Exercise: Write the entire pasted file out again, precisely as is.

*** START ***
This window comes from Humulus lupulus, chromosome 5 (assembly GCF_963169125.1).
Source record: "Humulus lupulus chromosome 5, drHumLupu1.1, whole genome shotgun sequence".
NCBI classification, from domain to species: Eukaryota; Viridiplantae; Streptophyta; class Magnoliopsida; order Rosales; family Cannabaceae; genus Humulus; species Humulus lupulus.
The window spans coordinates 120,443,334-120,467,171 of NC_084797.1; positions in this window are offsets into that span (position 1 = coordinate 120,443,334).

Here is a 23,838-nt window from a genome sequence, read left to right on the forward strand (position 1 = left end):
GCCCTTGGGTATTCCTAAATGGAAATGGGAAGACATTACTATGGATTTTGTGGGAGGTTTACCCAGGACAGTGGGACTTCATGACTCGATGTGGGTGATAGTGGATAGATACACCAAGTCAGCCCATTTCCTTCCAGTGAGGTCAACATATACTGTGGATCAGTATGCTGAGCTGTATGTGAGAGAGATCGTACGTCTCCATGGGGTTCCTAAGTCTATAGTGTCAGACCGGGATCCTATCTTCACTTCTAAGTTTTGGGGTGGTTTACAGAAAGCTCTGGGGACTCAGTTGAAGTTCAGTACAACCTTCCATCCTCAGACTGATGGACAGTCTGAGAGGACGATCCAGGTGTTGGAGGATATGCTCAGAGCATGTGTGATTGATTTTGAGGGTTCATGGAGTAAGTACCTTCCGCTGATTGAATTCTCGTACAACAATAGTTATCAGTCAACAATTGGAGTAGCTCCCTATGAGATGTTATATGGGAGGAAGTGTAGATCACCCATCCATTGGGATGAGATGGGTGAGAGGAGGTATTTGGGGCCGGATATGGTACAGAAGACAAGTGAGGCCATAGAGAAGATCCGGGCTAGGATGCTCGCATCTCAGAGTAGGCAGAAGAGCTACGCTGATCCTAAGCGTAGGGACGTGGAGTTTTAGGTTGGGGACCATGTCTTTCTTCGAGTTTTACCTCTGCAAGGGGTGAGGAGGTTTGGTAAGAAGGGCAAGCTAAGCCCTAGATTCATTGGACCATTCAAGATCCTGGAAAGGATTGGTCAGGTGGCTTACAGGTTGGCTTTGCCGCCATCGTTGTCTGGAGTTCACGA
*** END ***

This window comes from Humulus lupulus, chromosome 5 (assembly GCF_963169125.1).
Source record: "Humulus lupulus chromosome 5, drHumLupu1.1, whole genome shotgun sequence".
NCBI classification, from domain to species: Eukaryota; Viridiplantae; Streptophyta; class Magnoliopsida; order Rosales; family Cannabaceae; genus Humulus; species Humulus lupulus.
The window spans coordinates 120,443,334-120,467,171 of NC_084797.1; positions in this window are offsets into that span (position 1 = coordinate 120,443,334).

Here is a 23,838-nt window from a genome sequence, read left to right on the forward strand (position 1 = left end):
GCCCTTGGGTATTCCTAAATGGAAATGGGAAGACATTACTATGGATTTTGTGGGAGGTTTACCCAGGACAGTGGGACTTCATGACTCGATGTGGGTGATAGTGGATAGATACACCAAGTCAGCCCATTTCCTTCCAGTGAGGTCAACATATACTGTGGATCAGTATGCTGAGCTGTATGTGAGAGAGATCGTACGTCTCCATGGGGTTCCTAAGTCTATAGTGTCAGACCGGGATCCTATCTTCACTTCTAAGTTTTGGGGTGGTTTACAGAAAGCTCTGGGGACTCAGTTGAAGTTCAGTACAACCTTCCATCCTCAGACTGATGGACAGTCTGAGAGGACGATCCAGGTGTTGGAGGATATGCTCAGAGCATGTGTGATTGATTTTGAGGGTTCATGGAGTAAGTACCTTCCGCTGATTGAATTCTCGTACAACAATAGTTATCAGTCAACAATTGGAGTAGCTCCCTATGAGATGTTATATGGGAGGAAGTGTAGATCACCCATCCATTGGGATGAGATGGGTGAGAGGAGGTATTTGGGGCCGGATATGGTACAGAAGACAAGTGAGGCCATAGAGAAGATCCGGGCTAGGATGCTCGCATCTCAGAGTAGGCAGAAGAGCTACGCTGATCCTAAGCGTAGGGACGTGGAGTTTTAGGTTGGGGACCATGTCTTTCTTCGAGTTTTACCTCTGCAAGGGGTGAGGAGGTTTGGTAAGAAGGGCAAGCTAAGCCCTAGATTCATTGGACCATTCAAGATCCTGGAAAGGATTGGTCAGGTGGCTTACAGGTTGGCTTTGCCGCCATCGTTGTCTGGAGTTCACGA